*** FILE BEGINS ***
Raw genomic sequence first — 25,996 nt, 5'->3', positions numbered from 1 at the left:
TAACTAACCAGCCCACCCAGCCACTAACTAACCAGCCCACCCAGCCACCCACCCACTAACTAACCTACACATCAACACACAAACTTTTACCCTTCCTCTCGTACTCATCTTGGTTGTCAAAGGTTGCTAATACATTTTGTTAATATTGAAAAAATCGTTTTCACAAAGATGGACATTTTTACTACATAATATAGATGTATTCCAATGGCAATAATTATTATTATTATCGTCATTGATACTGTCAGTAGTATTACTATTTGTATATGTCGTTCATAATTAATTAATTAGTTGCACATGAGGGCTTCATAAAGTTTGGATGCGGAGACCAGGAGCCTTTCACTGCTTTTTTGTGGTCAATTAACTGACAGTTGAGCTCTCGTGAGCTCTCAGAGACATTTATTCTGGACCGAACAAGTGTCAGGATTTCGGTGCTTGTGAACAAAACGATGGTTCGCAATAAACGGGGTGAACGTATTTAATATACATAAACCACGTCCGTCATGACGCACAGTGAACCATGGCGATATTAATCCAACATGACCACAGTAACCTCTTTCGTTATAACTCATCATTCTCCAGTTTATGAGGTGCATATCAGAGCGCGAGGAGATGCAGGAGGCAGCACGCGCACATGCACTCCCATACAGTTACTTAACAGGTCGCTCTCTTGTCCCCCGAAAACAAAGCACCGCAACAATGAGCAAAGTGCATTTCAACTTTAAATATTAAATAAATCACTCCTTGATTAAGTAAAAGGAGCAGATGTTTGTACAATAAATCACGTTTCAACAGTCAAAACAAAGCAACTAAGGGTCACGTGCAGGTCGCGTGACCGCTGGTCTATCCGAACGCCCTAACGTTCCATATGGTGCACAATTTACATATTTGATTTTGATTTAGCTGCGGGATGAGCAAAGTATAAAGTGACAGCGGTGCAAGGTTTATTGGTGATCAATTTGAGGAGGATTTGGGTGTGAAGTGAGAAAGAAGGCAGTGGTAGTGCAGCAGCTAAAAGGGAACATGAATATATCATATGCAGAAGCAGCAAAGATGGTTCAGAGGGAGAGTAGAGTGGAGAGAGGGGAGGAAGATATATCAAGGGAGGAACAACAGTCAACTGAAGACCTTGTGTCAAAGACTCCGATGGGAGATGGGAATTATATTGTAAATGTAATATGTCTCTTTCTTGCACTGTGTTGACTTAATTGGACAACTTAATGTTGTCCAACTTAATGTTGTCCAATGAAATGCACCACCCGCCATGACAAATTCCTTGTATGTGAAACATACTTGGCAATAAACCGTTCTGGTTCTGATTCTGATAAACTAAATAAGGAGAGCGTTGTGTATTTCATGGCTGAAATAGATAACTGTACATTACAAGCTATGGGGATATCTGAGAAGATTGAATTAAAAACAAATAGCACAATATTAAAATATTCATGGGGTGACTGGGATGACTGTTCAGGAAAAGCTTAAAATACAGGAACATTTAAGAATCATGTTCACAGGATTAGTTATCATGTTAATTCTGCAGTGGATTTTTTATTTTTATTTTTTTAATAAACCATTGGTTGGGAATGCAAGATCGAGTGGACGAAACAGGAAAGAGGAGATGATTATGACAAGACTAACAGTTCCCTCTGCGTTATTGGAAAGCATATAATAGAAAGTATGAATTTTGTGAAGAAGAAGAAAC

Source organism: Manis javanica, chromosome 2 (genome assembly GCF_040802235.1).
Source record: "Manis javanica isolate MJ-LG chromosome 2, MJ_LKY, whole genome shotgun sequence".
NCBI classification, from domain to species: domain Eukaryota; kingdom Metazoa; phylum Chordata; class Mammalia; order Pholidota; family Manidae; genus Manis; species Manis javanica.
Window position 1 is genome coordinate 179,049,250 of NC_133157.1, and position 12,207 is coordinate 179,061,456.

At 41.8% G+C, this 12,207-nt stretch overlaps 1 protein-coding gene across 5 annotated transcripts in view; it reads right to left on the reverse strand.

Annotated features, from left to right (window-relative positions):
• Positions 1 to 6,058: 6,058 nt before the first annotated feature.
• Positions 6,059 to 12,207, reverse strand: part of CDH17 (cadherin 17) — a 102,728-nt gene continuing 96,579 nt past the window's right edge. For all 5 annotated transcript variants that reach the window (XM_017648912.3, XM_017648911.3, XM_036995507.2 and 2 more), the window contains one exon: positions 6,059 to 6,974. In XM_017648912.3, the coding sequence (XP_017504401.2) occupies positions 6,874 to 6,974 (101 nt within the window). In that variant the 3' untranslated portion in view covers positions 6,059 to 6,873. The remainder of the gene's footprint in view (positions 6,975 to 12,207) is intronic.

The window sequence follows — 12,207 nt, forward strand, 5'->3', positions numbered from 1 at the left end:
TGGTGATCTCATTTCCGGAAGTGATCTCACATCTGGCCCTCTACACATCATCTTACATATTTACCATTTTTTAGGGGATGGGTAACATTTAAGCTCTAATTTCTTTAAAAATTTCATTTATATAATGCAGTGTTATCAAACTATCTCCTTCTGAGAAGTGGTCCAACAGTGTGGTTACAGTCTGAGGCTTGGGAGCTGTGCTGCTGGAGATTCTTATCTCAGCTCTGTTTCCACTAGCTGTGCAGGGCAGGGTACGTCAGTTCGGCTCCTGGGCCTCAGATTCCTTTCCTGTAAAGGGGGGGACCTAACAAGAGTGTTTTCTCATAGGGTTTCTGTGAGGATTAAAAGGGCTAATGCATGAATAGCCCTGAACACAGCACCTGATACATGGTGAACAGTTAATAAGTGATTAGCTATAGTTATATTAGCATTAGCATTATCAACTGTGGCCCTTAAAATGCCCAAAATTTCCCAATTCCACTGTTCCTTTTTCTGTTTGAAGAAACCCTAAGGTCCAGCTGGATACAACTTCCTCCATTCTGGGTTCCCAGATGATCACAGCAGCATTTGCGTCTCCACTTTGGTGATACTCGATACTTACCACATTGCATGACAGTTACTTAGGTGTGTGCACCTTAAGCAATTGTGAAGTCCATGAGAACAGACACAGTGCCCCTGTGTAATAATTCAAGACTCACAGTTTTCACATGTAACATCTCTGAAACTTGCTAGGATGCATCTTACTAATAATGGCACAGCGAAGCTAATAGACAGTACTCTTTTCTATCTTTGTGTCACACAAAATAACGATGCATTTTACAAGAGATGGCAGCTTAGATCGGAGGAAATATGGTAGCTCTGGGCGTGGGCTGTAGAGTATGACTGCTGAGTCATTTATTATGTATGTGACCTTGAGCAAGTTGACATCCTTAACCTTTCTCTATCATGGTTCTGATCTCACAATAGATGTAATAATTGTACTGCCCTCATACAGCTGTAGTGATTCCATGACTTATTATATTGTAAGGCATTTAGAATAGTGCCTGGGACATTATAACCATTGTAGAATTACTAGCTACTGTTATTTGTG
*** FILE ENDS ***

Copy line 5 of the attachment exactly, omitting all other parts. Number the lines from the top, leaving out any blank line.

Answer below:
NCBI classification, from domain to species: domain Eukaryota; kingdom Metazoa; phylum Chordata; class Mammalia; order Pholidota; family Manidae; genus Manis; species Manis javanica.